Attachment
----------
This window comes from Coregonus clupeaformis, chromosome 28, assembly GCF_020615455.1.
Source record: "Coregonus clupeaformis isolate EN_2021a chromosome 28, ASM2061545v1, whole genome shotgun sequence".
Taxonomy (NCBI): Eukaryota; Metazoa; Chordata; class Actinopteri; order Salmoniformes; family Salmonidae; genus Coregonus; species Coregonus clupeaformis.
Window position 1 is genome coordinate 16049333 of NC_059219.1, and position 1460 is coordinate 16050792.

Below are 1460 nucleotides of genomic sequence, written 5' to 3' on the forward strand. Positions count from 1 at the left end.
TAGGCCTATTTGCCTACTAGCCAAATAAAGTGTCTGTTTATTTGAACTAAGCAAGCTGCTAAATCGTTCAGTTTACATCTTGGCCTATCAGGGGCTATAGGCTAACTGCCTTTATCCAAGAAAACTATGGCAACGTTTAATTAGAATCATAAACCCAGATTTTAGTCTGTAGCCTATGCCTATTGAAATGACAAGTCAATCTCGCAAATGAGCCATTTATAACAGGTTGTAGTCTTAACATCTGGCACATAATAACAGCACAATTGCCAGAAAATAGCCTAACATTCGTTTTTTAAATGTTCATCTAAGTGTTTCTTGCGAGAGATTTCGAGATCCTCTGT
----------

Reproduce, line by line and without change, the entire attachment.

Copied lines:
This window comes from Coregonus clupeaformis, chromosome 28, assembly GCF_020615455.1.
Source record: "Coregonus clupeaformis isolate EN_2021a chromosome 28, ASM2061545v1, whole genome shotgun sequence".
Taxonomy (NCBI): Eukaryota; Metazoa; Chordata; class Actinopteri; order Salmoniformes; family Salmonidae; genus Coregonus; species Coregonus clupeaformis.
Window position 1 is genome coordinate 16049333 of NC_059219.1, and position 1460 is coordinate 16050792.

Below are 1460 nucleotides of genomic sequence, written 5' to 3' on the forward strand. Positions count from 1 at the left end.
TAGGCCTATTTGCCTACTAGCCAAATAAAGTGTCTGTTTATTTGAACTAAGCAAGCTGCTAAATCGTTCAGTTTACATCTTGGCCTATCAGGGGCTATAGGCTAACTGCCTTTATCCAAGAAAACTATGGCAACGTTTAATTAGAATCATAAACCCAGATTTTAGTCTGTAGCCTATGCCTATTGAAATGACAAGTCAATCTCGCAAATGAGCCATTTATAACAGGTTGTAGTCTTAACATCTGGCACATAATAACAGCACAATTGCCAGAAAATAGCCTAACATTCGTTTTTTAAATGTTCATCTAAGTGTTTCTTGCGAGAGATTTCGAGATCCTCTGT